Traditional Chinese medicine attributes the common cold to causes that originate outside of the body -- the so-called external factors, such as wind and cold. Poor diets and too much stress are just two of the things that can knock out the body's resistance and make it vulnerable to these external factors. The factors involved then determine the specific cold symptoms a person will have. The therapies of traditional Chinese medicine work to restore the flow of the body's energy, or qi, and return yin and yang to harmony.

Herbal therapy in the traditional Chinese treatment of colds involves a mix of herbs such as lian qiao (forsythia) and jin yin (honeysuckle). These are usually given in the form of a decoction -- a concentrated extract. The herbs used depend on the factors causing the illness. For example, warming herbs are prescribed if the illness is caused by cold.

Traditional Chinese medicine sometimes employs acupuncture to replenish or disperse energy. Colds due to both wind and cold, for example, may respond to acupuncture at the points Dazhui (Du14), Fengchi (GB13), and Quchi (LI11).

Acupressure -- similar to acupuncture, except finger and hand pressure is used instead of needles -- may also be useful. Here's a sample acupressure treatment for colds that have symptoms of fever and headaches:

  • Wear loose clothing and sit in a comfortable position.
  • To find pressure point LI11, bend the right elbow. With your left thumb, apply firm pressure to the top of the elbow crease. (Use your other fingers on your left hand to cradle the elbow.)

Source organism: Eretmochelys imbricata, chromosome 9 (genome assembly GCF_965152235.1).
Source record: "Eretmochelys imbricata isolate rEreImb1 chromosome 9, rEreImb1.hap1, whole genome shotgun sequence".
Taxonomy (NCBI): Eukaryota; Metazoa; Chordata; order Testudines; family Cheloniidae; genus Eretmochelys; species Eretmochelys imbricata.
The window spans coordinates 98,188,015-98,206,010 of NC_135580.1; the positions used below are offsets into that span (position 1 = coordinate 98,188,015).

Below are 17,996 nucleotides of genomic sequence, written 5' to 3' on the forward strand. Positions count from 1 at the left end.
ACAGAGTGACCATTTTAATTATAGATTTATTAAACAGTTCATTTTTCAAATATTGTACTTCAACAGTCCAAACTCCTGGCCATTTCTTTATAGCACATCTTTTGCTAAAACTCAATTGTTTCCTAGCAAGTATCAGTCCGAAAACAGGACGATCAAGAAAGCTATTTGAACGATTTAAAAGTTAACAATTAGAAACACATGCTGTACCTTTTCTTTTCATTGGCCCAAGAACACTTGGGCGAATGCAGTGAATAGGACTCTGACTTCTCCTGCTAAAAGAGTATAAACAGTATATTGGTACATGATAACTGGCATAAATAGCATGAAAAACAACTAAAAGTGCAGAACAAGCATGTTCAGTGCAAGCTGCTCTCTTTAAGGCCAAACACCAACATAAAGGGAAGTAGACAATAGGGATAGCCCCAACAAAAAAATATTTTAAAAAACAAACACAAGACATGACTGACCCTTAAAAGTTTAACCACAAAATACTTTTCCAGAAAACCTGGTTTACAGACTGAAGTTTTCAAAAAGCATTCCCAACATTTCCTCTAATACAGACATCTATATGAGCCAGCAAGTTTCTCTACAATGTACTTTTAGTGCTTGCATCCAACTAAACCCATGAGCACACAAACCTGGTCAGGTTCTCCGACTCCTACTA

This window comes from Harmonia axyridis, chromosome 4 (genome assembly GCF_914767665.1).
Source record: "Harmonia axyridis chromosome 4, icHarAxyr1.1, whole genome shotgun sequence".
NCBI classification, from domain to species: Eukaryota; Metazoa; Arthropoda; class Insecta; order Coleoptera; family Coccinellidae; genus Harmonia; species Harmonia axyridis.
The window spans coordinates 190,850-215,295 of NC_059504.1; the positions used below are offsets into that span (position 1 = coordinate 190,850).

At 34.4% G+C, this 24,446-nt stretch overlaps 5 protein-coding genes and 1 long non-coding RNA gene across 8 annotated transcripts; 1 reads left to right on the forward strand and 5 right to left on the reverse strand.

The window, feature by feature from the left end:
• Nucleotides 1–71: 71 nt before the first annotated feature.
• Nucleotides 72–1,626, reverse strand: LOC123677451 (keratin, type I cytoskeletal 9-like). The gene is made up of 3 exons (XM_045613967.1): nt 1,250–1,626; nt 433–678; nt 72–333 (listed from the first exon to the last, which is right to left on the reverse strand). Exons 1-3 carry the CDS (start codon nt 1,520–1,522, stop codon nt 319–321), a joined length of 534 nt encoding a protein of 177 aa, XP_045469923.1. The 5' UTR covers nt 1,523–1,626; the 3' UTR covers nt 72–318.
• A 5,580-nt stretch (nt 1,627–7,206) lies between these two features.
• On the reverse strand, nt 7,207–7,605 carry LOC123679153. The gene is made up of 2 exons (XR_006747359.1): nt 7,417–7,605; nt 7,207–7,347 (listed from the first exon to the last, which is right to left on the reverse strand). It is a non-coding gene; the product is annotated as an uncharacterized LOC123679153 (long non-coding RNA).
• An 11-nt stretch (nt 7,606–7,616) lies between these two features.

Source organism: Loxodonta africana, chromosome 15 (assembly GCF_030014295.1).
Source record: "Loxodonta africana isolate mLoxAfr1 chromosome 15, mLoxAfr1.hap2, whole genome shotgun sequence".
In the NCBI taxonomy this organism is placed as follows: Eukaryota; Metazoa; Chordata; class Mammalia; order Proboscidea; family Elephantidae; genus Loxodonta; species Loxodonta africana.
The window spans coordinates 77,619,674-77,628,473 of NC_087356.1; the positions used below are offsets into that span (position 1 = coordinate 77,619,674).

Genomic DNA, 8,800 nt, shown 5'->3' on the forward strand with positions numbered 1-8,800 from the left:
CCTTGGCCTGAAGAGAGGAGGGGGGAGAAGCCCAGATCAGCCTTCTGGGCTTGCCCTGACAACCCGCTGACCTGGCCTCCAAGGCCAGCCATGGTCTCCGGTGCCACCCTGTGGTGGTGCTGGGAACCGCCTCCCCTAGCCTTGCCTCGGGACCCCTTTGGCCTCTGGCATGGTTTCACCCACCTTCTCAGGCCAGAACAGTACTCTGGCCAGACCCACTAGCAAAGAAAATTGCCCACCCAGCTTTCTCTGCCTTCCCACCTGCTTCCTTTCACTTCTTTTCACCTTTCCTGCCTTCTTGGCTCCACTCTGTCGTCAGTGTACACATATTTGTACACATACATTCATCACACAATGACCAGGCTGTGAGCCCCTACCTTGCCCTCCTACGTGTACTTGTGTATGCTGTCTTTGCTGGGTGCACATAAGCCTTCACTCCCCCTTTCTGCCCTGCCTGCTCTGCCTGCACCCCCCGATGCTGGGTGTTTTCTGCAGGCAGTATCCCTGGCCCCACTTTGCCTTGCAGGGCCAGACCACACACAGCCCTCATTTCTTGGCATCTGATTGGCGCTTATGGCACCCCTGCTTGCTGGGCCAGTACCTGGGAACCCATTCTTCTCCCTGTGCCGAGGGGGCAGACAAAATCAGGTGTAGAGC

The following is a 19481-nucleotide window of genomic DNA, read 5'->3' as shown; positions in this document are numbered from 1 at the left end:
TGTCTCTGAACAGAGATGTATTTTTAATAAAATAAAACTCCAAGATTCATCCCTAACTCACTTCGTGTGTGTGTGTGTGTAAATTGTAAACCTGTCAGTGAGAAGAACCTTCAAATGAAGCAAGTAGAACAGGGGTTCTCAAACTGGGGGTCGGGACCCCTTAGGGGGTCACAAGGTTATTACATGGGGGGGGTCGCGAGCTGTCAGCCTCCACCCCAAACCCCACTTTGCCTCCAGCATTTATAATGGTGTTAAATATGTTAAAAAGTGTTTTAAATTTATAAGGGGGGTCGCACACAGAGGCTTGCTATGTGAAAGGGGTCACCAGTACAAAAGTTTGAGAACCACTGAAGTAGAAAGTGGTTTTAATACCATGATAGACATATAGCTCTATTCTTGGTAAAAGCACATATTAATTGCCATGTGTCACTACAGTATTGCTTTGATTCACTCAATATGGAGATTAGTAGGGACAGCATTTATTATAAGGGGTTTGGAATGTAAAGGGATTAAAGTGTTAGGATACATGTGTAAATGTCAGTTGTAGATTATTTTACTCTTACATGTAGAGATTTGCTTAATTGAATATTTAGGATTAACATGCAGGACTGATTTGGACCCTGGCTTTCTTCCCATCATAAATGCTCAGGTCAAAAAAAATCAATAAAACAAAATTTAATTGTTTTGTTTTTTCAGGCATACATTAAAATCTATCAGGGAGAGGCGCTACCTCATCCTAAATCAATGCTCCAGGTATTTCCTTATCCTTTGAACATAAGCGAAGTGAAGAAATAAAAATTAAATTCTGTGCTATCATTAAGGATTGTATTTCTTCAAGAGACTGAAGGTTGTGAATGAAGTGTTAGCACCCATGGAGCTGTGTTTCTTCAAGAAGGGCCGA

• Hold for one to two minutes.
  • Repeat on the left elbow.
  • Next, to find pressure point GB20, put both hands behind the head. Place your thumbs at the base of the skull on either side of the spine.
  • Tilt your head back slightly.
  • Apply pressure with the thumbs for about one minute.
Aromatherapy for the Common Cold

Aromatherapy holds that the essential oils of certain plants can gently relieve cold symptoms and may even help fight viruses. Commonly used oils include:

  • eucalyptus to clear breathing and ease a cough and fever
  • lavender to alleviate congestion, enhance sleep, and stimulate the immune system
  • hyssop to aid free breathing and induce sweating
  • peppermint to ease congestion, correct any digestive disturbances, and cleanse and cool the body
  • yarrow to reduce fever, promote sweating, and clear breathing passageways

Depending on the essential oil, it can be used alone or in combination with others. They are often mixed with steaming water and inhaled or combined with a massage oil and worked into the chest.

The following aromatherapy treatment can help bring up phlegm from the airways, making breathing easier:

  • Boil about eight cups of water.
  • Remove the pan from the stove top, and add three to four drops of essential eucalyptus oil.
  • Hold your head over the pan, and then create a tent over your head with a towel, trapping in the steam. (Let the water cool off if it's too hot.)
  • Inhale the vapors for no more than ten minutes.
Other Common Cold Therapies
  • Ayurvedic Medicine for the Common Cold -- Treatment usually involves a special diet (including lots of whole grains but no dairy products, for example) and herbs (such as cinnamon, ginger, or licorice).
  • Detoxification, Fasting, and Colon Therapy for the Common Cold -- Water and herbal tea fasts and juice diets, lasting only a couple of days, can be helpful.
  • Homeopathy for the Common Cold -- Specific remedies must be tailored to the individual, but common prescriptions include aconitum napellus, belladonna, euphrasia, and natrum muriaticum.
  • Hydrotherapy for the Common Cold -- Treatment may involve nasal flushing, steaming hot baths, and alternating hot and cold compresses, applied to the neck.